Small is possible at Godavari park

ICIMOD’s Living Mountain Lab demonstrates appropriate technology for farming sustainably in the Himalaya

The cows look like the kind of local cattle found in Nepal. But these are no ordinary cows, they are the Siri variety from Bhutan specially adapted to local conditions. They are hardy, experts at grazing on steep slopes, and crossbreeding them with native livestock makes their offspring prolific milk producers resistant to disease. 

The cows live in specially designed sheds made of woven bamboo, their slurry feed digesters to produce biogas, the urine going into a jholmal organic pesticide pit.

Everything is recycled, nothing goes waste here at the Living Mountain Lab in Godavari, a living breathing biodiversity-rich ecosystem of its own. 

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The Siri cows are part of a demonstration park for appropriate technology for mountain farms run by the International Centre for Integrated Mountain Development (ICIMOD). The lab is visited every year by thousands of farmers, students and government officials from across Nepal, but also from other Himalayan countries who replicate the technologies on display back in their regions. 

Located at 1,500-1,800m amidst 30 hectares of steep forested mountains below Pulchoki, the area was degraded and devoid of trees when the government gave it to ICIMOD in 1994. The Living Lab is itself proof of how quickly indigenous flora and fauna in Nepal can bounce back in just 30 years if protected. 

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Living Mountain Lab NT

There is no need to plant trees in these mountains, just protecting the slopes from overgrazing allows indigenous species to grow back within a few monsoons. There are now 100 species of birds, 280 types of butterflies, 14 mammals in the area.

“Our motto is seeing is believing for nature-based sustainable solutions and adaptation methods to climate change,” says Yona Khaling Rai of the Mountain Living Lab. “We showcase working examples of green and resilient solutions to agricultural problems while keeping in mind the affordability and accessibility of the techniques.”

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Many springs are going dry across Nepal’s mid-mountain districts due to the climate crisis and over-extraction of ground water, so the Lab shows how vegetation protection, rain water harvesting, and ground water recharging can make them flow again.

A pond made from locally available semi-impermeable clay breeds carp and other fish, and the overflow feeds terraces of a water-intensive kiwi plantation down slope. 

Biodynamic compost from the cowshed fertilises the grove. A hydraulic ram pump that does not need any electricity or diesel forces water 100m up from a stream to ponds of Japanese rainbow trout.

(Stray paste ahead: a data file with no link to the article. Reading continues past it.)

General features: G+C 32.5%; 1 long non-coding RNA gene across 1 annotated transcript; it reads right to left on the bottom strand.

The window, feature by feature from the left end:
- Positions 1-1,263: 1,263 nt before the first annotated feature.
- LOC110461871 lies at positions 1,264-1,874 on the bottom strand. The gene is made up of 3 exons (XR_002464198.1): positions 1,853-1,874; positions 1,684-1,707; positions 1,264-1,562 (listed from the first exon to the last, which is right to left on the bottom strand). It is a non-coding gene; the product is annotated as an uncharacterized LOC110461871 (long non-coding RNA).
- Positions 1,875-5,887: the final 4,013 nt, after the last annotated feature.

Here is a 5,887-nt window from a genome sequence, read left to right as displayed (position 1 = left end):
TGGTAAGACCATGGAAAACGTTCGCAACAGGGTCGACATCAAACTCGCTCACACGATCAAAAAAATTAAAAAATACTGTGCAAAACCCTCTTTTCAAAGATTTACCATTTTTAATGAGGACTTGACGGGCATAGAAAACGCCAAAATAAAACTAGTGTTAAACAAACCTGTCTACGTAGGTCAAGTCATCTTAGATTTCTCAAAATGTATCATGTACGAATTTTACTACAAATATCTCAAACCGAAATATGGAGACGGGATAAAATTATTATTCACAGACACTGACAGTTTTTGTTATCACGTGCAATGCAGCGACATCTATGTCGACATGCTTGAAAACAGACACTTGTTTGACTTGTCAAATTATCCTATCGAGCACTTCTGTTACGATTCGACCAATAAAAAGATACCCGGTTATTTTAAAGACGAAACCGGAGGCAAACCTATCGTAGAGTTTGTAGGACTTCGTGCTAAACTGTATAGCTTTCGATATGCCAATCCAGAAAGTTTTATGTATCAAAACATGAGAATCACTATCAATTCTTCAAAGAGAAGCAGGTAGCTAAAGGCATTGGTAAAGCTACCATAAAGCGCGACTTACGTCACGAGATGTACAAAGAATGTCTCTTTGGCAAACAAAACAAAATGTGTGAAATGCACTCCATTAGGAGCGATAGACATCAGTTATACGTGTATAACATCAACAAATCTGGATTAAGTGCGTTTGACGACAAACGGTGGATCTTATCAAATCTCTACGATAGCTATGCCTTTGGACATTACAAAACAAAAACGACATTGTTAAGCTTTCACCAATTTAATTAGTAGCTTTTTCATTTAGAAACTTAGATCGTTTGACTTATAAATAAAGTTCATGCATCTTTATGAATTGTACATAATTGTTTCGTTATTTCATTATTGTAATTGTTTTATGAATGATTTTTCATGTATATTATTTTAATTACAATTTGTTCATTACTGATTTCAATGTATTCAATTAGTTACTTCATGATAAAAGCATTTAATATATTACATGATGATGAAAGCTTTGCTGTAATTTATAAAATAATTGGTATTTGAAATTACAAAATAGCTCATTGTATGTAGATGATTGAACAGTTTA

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Living Mountain Lab NT

To prevent soil erosion, the Lab uses dense rows of thick shrubs that act as a living barrier, fix nitrogen into the soil, and trap sediment so the gently sloping terraces can be used to plant vegetables. The technique is especially useful for steep slope farming in Nepal.

“We are inspired by E F Schumacher’s ‘small is beautiful’ philosophy, and want to prove that small is also possible,” explains Killian Weber, a German researcher at the Lab. “These are simple, cheap solutions that farmers can easily adapt to increase yield without damaging their slopes, or irreversibly changing the ecosystem.” 

With its focus on simplicity, the technologies, techniques and approaches are easily adaptable to Himalayan farmers who can enhance their existing methods. 

The Lab is also experimenting with more complicated technologies like hydroponics, to grow plants without soil and tiny regulated drops of water containing nutrients. An aquaponics site uses water from a fish tank already rich in nutrients.

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Living Mountain Lab NT

The Living Lab has trained women and farmer groups from all over Nepal who have successfully applied some of their techniques and approaches. 

Indoor pollution in cold highland settlements in the Himalaya means many children die young from acute respiratory infection. This can be prevented with a simple smokeless clay stove that uses locally available material and knowledge. 

Just half-a-day’s training is all that is needed to make bio-briquettes from farm residue to fuel clean and high-heat stoves. 

Says Rai: “Visitors who come here take away knowledge and skills that they directly transplant in their communities across the Himalaya. This plants the seed for better farm practices, and adaptation to new challenges.”      

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To book visit for institutions, go the ICIMOD Mountain Living Lab site

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